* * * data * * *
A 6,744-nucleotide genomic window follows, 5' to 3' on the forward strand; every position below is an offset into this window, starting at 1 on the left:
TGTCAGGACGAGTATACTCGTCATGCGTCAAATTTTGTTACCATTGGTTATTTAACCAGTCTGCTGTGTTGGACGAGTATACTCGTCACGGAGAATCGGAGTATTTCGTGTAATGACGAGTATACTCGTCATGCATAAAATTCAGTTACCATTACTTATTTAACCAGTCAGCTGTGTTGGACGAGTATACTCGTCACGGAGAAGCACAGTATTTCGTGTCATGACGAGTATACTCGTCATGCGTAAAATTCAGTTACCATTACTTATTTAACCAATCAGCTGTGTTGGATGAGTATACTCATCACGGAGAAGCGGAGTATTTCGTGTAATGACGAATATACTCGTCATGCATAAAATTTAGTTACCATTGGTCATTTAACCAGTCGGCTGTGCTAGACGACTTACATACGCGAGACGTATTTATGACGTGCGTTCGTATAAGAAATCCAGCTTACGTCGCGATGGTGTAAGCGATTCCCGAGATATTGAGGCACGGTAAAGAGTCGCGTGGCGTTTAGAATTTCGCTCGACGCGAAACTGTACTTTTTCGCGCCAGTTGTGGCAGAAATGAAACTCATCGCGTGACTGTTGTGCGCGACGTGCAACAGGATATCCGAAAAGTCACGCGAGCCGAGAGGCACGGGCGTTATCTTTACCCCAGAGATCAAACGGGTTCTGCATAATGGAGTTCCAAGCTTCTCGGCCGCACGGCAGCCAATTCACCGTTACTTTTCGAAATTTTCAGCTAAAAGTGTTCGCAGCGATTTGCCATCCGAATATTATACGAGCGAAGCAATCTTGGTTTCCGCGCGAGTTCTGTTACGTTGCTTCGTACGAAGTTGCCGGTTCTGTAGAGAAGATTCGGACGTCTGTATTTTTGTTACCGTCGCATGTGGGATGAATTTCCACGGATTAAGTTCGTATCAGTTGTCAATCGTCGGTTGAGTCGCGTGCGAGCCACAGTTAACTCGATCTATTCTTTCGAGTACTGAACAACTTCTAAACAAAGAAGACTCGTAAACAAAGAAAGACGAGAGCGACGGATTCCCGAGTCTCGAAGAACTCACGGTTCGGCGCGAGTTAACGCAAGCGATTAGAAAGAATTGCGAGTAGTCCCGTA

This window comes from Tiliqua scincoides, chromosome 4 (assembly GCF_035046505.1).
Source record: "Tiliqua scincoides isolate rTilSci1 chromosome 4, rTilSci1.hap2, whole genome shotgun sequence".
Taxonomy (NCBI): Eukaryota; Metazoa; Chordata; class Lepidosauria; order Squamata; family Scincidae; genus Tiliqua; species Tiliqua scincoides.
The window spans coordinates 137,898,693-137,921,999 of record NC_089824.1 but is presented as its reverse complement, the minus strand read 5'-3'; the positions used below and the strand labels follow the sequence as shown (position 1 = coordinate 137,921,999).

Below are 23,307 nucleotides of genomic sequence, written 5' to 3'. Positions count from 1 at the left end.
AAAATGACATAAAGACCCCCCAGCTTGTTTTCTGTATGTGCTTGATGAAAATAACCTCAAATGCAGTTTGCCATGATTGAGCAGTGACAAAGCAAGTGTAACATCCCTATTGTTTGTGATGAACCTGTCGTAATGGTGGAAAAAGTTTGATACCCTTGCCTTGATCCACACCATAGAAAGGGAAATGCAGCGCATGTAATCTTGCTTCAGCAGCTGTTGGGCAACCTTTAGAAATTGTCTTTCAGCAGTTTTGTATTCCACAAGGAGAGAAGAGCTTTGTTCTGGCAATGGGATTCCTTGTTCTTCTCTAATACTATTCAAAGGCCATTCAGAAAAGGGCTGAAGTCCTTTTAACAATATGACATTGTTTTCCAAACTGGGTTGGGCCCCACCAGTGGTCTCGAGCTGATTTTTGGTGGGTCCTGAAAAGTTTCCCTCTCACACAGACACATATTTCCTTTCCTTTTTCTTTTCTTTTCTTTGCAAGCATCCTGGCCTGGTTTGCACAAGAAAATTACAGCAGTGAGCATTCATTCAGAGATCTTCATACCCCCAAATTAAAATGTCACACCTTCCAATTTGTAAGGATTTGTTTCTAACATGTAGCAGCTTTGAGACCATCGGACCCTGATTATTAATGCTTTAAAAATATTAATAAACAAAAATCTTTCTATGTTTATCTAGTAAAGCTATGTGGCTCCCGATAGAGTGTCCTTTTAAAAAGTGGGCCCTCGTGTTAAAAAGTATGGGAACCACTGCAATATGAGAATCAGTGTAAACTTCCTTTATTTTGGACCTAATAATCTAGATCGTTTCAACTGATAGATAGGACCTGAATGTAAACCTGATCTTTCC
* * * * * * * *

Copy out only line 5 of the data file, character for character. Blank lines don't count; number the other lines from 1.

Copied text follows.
Taxonomy (NCBI): Eukaryota; Metazoa; Chordata; class Lepidosauria; order Squamata; family Scincidae; genus Tiliqua; species Tiliqua scincoides.